How to Review the Contract on Your Granbury Home Purchase Before Signing
There are many different steps to purchasing a home in Granbury. One of the most important is coming to the closing table and signing your purchase contract in order to receive your keys and officially take ownership. The purchase contract can be quite lengthy especially as more things get added to help clarify legalities. And a majority of homebuyers actually find themselves skimming the contract to avoid reading a long and confusing document.
It can be tempting to just skip over the long documentation when you are busy and just want to focus on receiving your keys. However, it is very important to make sure you know what you are agreeing to and signing especially when it comes to a major life purchase. Here is some advice on how to review your contract.
What exactly is the purpose of the contract?
A home contract is the legally binding paperwork that specifies the terms of the home purchase and is often referred to as the home contract or the real estate purchase agreement. This contract is a legal record of your ownership of the property and includes all the details about obtaining ownership including the price, the closing date of the sale, any contingencies, and much more. It is basically a roadmap of the buying journey that is documented for proof and protection.
Tips for reviewing your contract
Have professional help by your side
Before actually signing the contract you will be given a copy of the contract a few days before your actual closing and signing date. This is to give you more time to thoroughly review the contract and all of its details. We suggest that homebuyers do not skip this and just go to the signing without reviewing the contract. Having your real estate agent help you go over the final contract terms can help you to understand it and help it to feel less stressful. If you have any questions at all about anything including confusing legal terms it is a great idea to highlight those pieces and discuss them with a real estate professional.
Make sure you know the basics
Every real estate purchase agreement will have basic terms that are required to be there by both federal and state laws. The most common purchase agreement basics include who is involved in the sale, and description and exact location of the property changing ownership, the final purchase price of the property, and the official closing date of the sale when the ownership will take on new owners.
Double-check the contingencies
A contingency is an extra condition that has been negotiated and agreed upon by both parties. This contingency must be met before the purchase can be finalized. The most standard contingencies include financing, home inspection, and appraisal. There could also be extra contingencies such as a seller offering to pay a portion of the closing costs for the buyer to help them better afford mortgage terms. This is a common contingency occurring in many home purchases currently. Other contingencies could state that the seller understands they agreed to leave the refrigerator behind in the home. Making sure that everything you discussed previously about special conditions of the home purchase is included in the contract and clearly stated will help you to protect the conditions of your purchase and make sure that all the negotiated terms will take place.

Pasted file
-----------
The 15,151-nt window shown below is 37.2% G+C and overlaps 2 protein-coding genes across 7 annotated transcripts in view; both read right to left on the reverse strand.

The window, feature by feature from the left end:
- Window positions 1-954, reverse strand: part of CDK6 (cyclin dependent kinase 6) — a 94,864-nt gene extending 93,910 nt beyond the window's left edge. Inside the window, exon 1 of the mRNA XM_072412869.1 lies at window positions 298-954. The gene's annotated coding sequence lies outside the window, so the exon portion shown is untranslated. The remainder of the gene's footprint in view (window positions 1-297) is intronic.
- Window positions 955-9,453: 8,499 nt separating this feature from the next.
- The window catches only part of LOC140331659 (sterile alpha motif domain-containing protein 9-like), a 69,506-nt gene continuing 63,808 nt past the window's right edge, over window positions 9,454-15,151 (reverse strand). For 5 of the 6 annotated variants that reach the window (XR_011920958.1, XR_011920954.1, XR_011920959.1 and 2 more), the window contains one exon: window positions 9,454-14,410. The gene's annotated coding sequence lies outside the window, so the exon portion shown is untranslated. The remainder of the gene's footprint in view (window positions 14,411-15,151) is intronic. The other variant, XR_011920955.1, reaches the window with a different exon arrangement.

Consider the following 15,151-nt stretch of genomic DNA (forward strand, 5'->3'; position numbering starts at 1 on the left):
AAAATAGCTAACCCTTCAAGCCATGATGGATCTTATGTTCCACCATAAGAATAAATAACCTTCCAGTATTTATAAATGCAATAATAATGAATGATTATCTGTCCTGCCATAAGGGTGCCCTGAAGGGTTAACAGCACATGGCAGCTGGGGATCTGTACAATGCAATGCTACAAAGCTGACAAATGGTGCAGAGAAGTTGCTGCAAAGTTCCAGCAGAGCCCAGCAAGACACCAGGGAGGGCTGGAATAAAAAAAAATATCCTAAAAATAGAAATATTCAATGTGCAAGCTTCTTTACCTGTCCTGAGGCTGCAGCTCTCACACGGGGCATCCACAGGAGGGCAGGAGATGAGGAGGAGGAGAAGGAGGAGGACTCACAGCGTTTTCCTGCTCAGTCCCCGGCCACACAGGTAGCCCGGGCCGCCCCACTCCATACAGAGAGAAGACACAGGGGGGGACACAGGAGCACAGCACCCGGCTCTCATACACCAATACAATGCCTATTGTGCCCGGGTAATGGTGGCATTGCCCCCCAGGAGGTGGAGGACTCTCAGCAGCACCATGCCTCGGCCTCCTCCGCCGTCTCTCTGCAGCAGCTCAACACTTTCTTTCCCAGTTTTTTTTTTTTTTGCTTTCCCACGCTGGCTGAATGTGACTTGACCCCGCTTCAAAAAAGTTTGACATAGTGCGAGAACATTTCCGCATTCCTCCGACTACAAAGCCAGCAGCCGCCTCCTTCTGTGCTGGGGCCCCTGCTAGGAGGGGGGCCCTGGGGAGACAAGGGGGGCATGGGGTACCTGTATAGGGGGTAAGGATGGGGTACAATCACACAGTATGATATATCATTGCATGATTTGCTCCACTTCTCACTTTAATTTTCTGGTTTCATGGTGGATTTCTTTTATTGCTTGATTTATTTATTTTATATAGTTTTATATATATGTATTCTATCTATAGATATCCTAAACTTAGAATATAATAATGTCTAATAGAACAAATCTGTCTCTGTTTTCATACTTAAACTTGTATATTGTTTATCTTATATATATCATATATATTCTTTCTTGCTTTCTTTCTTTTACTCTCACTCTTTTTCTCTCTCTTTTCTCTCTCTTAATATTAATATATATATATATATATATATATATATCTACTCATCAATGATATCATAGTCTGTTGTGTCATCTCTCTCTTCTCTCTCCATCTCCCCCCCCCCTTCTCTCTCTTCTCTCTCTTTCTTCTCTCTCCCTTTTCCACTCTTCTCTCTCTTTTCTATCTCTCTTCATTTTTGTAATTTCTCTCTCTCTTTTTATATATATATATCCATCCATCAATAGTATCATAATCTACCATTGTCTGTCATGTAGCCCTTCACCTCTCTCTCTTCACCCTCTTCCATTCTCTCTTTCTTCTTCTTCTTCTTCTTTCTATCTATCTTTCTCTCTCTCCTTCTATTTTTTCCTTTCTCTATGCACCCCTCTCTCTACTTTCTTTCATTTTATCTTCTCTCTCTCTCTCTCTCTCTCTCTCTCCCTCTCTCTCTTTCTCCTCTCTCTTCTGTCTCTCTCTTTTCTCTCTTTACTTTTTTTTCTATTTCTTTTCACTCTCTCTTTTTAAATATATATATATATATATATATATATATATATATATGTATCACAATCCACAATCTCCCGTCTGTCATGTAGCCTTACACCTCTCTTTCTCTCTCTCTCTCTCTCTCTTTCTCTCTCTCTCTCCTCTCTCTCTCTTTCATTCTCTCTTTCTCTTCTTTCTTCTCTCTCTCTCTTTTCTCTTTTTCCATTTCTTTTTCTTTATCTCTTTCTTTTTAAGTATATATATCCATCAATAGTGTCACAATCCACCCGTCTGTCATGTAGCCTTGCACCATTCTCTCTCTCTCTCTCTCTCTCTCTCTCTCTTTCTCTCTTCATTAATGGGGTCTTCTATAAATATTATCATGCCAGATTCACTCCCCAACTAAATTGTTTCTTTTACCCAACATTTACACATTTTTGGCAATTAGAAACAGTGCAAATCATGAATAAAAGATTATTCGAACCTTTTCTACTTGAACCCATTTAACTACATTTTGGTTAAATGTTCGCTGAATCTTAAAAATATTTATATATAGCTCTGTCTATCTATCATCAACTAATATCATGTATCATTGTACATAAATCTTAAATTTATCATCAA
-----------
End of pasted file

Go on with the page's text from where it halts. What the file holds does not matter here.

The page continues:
Look over the disclosures
Disclosures are items that the seller has communicated are important for a new owner to know before making a purchase. This could be something like the house gone through a fire or a major crime committed on the property. Odds are that you will probably know about these things prior to coming to the closing table but it is always good to double-check to make sure everything that has been disclosed to you is in the contract or that there is nothing surprising and new there.
The title is the document that gives legal entitlement and ownership to the property. It states that there is no other ability to claim ownership or a stake in the home by a third party and that there are no liens or restrictions on the property. It also states if there are any easements.
Review the closing costs
The closing costs will be due at your closing date when you sign the paperwork. It is good to go over these costs and ensure that they are as expected and to know what you will be expected to pay when signing your final paperwork. These costs should be specified in the contract and explained. It is important especially if you have received any seller concessions for closing costs to make sure these numbers are accurate.
Knowing your responsibilities when it comes to the signing
The contract will also state what the buyer and seller are expected to do to be able to finalize the home sale and make it legally binding. It will lay out the steps that you are required to take and what you will be required to have with you when you come to sign your contract. This could include a legal form of ID as well as a check and the full amount of any closing costs owed. You want to make sure that you are prepared so that you do not delay your closing date.
Knowing what is in your contract before "signing your life" to it is crucially important. Make sure that you have knowledgeable professional help who can discuss anything you may have questions about.
If you are interested in purchasing a home in Granbury please contact me. I am here to help you find a home you love and help you go through the homebuyer process as easily as possible with as much knowledge and understanding as possible.